Talk Dirty 2 Me!

SEXUAL HARASSMENT. This information is provided to protect, direct and to expose individuals to the not so evident signs of Sexual Harassment.

Saturday, October 28, 2006

Spell It Out! What is Sexual Harassment?


Sexual Harassment is exactly that, harassment. It can be verbally suggestive or even physical to some extent. Sexual harassment is the unwanted or unwelcomed atttention of any sexual nature. It is any offense involving sexual content.


Harassment in itself makes reference to a wider spectrum of offensive behaviors. It this term is used in the legal sense it typically refers to behavior that the victum would consider uncomfortable, intimidating, threatened or disturbing. In societies that which support free speech, only more repetitive, persistent and untruthful types of speech qualify as harassment
Sexual harassment is a legal term. Typically used in the workplace. It was designed to end harassment and discrimination against women. The term is constantly being redefined and extended in the legislation and court decisions. However, not all sexual behavior in the workplace is harassment and laws against sexual harassment do not extend to situations outside the workplace or school.


There are two legally recognize types of sexual harassment:


quid pro quo sexual harassment
hostile environment sexual harassment


Quid pro quo harassment occurs when an individual's submission or rejection of sexual advances or conduct of a sexual nature is used as the basis of their employment. An individuals submission to such conduct is made a term or condition of employment.
Quid pro quo sexual harassment also entails sexual harassment when employees who are not themselves harassed lose potential job benefits to other less qualified employees who submit to harassment.


Hostile environment sexual harassment occurs when unwelcomed sexual conduct unreasonably interferes with an individual's job performance or creates a hostile, intimidating or offensive work environment. As a result, the person may or may not lose pay or promotion. they must be subject to an atmosphere where such harassment is pervasive. If preferential treatment is given to the employees who grant sexual favors, the motivation and work performance of other employees may negatively affected.

What a Feeling...

Sexual harassment is not something new in the workplace. Women have been dealing with it and not speaking on the subject for centuries, even prior to the title given to this harassment. Women around the world are beginning to tell their stories and expose the pervasiveness of sexual harassment in their societies.

A 1992 International Labor Organization survey of 23 countries revealed what women already know: that sexual harassment is a major problem all over the world. The level of tolerance varies from culture to culture. Whereas one culture may have no legislation against sexual harassment and absolutely no type of recourse for women, other cultures have no tolerance policies set in place to protect women from these behaviors.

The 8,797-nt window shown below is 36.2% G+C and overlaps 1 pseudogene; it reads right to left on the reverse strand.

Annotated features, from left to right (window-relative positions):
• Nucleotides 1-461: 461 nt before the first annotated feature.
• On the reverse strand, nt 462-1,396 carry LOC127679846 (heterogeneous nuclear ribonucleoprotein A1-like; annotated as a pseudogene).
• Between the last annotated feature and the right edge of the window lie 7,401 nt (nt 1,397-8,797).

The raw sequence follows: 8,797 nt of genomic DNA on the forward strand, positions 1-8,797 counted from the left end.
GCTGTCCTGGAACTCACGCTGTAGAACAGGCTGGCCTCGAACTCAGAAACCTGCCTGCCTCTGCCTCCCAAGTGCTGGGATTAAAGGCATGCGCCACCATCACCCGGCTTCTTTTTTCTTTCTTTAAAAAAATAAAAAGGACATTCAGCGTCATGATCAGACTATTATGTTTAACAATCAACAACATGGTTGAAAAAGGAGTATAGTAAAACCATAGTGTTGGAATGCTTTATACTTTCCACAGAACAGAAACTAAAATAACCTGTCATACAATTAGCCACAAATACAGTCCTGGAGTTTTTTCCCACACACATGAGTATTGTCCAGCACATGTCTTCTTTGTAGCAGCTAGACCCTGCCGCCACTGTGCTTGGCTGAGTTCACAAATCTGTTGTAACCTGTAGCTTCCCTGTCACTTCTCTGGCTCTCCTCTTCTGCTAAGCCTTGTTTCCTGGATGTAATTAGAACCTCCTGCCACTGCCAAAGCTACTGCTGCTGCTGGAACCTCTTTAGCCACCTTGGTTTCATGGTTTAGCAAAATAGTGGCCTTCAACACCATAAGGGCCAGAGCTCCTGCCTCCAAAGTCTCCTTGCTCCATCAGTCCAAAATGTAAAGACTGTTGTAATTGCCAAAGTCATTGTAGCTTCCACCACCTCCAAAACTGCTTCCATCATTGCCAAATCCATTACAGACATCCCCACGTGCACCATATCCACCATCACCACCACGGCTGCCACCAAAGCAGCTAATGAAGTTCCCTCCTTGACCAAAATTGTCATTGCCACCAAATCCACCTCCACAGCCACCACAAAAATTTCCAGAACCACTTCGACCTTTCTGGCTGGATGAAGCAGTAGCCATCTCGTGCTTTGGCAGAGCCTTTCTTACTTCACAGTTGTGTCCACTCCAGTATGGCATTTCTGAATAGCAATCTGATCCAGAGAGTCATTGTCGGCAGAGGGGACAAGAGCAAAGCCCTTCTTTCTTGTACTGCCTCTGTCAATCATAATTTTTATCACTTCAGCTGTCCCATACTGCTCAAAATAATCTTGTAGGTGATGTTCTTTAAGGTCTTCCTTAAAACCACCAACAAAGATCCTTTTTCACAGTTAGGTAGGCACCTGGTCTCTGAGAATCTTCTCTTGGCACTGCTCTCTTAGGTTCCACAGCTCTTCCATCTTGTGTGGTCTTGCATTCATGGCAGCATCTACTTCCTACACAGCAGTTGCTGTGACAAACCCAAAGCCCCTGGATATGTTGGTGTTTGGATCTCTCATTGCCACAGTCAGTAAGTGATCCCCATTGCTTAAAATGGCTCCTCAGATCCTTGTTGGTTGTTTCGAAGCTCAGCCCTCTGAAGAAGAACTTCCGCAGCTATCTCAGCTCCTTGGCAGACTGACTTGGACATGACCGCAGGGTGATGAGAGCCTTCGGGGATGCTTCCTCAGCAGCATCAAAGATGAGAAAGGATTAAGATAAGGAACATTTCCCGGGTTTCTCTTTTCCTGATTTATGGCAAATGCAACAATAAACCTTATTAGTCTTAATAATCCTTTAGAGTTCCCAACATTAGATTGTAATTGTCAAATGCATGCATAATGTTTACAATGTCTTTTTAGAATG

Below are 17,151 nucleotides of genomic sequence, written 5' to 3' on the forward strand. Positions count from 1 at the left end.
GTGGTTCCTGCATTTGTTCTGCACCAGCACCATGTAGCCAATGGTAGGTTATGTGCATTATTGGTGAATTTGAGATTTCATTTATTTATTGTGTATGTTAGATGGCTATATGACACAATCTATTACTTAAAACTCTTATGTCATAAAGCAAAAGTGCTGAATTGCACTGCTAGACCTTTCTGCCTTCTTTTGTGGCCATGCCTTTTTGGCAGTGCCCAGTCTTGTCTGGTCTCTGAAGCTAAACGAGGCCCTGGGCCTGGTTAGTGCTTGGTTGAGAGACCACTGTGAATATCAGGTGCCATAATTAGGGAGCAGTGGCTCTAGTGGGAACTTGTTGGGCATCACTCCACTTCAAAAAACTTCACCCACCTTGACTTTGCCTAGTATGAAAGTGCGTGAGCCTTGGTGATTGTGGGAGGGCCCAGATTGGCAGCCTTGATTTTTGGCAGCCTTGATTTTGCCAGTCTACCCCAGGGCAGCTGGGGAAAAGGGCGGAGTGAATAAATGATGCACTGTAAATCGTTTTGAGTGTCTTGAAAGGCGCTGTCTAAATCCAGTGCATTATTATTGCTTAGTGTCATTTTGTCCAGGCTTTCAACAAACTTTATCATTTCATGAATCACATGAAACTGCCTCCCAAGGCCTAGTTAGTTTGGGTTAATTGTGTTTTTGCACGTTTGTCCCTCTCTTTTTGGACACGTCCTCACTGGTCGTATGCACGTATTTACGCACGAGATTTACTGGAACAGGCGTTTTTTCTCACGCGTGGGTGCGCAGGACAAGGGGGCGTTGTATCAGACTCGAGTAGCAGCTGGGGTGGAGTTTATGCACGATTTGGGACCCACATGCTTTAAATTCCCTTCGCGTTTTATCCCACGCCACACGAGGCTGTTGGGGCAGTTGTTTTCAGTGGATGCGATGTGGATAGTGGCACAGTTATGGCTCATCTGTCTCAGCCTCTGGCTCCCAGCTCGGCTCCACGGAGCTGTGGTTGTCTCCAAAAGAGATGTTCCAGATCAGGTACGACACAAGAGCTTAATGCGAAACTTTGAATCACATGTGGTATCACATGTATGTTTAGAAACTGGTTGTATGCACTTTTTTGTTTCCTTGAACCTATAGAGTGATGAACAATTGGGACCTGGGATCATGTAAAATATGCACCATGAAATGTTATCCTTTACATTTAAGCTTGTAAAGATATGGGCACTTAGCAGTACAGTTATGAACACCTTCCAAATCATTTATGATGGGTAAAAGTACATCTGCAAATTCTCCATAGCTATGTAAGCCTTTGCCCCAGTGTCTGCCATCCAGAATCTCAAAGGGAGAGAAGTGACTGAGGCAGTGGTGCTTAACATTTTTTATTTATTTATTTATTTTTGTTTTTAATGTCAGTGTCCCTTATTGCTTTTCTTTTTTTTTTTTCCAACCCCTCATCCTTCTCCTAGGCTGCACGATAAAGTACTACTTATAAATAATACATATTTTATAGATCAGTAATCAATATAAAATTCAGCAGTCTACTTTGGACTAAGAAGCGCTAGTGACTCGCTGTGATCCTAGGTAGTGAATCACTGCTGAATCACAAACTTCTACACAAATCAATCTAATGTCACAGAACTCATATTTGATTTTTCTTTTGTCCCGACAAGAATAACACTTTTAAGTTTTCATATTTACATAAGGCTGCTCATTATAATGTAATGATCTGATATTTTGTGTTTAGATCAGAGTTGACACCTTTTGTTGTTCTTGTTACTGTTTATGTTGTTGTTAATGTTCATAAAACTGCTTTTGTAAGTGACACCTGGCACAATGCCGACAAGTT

Remarkably, even today there are so many women who do not admit to being sexually harassed. Whether they don't realize the existence and feel that its normal and okay, or they do make mention of because of the adverse affects or consequences that may be associated with coming forth.

A Foot To Stand On...

The basic definition of sexual harassment comes from the United States Equal Employment Opportunity Commission (EEOC). The EEOC states:

Unwelcomed sexual advances, requests for sexual favors, and other verbal or physical conduct of a sexual nature constitutes sexual harassment when submission to or rejection of this conduct explicitly or implicitly affects an individual's employment, unreasonalbly interfers with an individual's work performance or creates an intimidating or offensive work environment.

Sexual harassment can occur in a variety of circumstances, including but not limited to:

  • The victum as well as the harasser may be a women or man.
  • The harasser can be the victim's supervisor or a co-worker
  • the victim does not have to be the person harassed but could be anyone affected by the offensive conduct

This organization as well as others provide through support with regard to sexual harassment. More and more organizations such as the EEOC are emerging in support of victims rights.

References

These are the sources used in this research.
The U.S. Equal Employment Opportunity Commission (EEOC), reviews the entire case, the circumstances and the context of the alleged incident are presented. The Information is obtained is collected and investigated. Individuals may be questions as to their involvement. The facts presented are on a case by case bases determination on the allegations. Accessed from: http://www.eeoc.gov/facts/fs.sex.html

This page was created to provide information with regard to sexual harassment. The goal is to provide a selection of documents and resources that allows readers to explore the concepts associated with sexual harassment from a variety of perspectives. http://www.feminist.org/911/harass.html

This website was created to provide information with regard to sexual harassment The goal is to provide a selection of documents and resources that allows readers to explore the concepts associated with sexual harassment from a variety of perspectives. www.de2.psu.edu/harassment/